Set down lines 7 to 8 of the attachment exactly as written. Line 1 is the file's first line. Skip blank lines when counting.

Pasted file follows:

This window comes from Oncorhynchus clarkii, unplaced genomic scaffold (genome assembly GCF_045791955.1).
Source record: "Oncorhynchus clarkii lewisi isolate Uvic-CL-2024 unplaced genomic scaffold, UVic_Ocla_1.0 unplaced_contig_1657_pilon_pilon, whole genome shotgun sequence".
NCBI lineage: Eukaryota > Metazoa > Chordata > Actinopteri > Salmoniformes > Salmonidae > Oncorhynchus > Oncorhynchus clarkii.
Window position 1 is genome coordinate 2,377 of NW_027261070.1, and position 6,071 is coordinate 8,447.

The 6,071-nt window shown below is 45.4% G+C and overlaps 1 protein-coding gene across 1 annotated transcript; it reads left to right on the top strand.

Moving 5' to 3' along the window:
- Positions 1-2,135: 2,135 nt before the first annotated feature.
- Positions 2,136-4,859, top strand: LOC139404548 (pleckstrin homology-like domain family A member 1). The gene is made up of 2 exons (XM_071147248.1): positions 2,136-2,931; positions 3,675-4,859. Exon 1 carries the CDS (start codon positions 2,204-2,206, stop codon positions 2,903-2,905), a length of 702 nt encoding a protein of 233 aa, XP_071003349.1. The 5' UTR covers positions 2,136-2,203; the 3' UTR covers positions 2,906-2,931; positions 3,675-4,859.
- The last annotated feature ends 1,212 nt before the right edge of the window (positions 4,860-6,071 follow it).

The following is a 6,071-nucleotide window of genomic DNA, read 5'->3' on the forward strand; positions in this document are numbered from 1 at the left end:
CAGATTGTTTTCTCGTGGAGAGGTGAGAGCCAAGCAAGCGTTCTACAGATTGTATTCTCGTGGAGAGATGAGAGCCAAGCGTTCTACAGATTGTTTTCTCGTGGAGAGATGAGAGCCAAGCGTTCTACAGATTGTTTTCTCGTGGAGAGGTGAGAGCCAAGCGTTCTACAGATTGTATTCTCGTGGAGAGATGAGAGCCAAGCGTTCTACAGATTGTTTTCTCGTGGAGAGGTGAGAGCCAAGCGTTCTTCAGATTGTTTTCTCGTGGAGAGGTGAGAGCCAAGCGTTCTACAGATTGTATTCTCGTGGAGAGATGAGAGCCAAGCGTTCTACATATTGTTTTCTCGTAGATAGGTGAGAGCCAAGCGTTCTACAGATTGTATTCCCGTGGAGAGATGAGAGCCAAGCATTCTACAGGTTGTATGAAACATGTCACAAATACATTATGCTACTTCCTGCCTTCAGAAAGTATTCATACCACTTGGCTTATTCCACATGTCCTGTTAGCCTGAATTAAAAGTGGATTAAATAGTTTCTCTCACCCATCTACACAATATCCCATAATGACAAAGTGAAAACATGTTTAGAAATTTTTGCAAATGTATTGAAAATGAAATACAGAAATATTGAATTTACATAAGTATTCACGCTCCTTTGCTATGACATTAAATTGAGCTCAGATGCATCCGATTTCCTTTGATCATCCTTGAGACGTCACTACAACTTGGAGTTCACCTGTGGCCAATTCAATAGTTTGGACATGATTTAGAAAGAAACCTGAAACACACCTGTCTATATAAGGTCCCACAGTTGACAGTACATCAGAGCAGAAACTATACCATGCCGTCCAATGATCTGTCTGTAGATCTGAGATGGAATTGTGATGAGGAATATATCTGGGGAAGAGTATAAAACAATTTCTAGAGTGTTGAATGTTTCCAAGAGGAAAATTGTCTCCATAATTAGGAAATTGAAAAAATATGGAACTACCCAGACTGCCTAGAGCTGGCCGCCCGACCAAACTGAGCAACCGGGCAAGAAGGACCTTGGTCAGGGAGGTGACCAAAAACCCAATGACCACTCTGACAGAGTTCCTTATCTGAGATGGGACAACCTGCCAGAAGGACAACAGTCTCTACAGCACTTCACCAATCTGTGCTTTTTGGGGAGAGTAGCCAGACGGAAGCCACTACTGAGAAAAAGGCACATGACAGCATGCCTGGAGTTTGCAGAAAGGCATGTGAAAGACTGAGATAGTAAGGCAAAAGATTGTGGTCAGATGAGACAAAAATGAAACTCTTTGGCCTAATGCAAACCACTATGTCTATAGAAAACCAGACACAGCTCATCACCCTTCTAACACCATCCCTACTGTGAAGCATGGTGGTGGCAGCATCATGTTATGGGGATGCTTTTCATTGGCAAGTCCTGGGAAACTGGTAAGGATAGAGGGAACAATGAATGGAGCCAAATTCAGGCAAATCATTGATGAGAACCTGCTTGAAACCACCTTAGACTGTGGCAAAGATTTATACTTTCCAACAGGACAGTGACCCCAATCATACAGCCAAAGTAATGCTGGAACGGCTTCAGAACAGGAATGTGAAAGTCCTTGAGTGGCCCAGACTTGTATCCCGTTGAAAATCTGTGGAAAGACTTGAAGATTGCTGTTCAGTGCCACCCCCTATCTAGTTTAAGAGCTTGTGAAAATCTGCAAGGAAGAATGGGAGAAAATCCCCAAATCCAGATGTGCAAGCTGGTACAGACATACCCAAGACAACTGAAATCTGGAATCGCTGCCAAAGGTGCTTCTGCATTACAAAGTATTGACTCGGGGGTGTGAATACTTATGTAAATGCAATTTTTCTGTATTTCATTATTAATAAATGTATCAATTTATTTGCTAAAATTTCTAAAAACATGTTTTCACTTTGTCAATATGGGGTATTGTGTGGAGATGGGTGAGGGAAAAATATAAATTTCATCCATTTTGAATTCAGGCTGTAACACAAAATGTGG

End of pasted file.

- Positions 1-2,135: 2,135 nt before the first annotated feature.
- Positions 2,136-4,859, top strand: LOC139404548 (pleckstrin homology-like domain family A member 1). The gene is made up of 2 exons (XM_071147248.1): positions 2,136-2,931; positions 3,675-4,859. Exon 1 carries the CDS (start codon positions 2,204-2,206, stop codon positions 2,903-2,905), a length of 702 nt encoding a protein of 233 aa, XP_071003349.1. The 5' UTR covers positions 2,136-2,203; the 3' UTR covers positions 2,906-2,931; positions 3,675-4,859.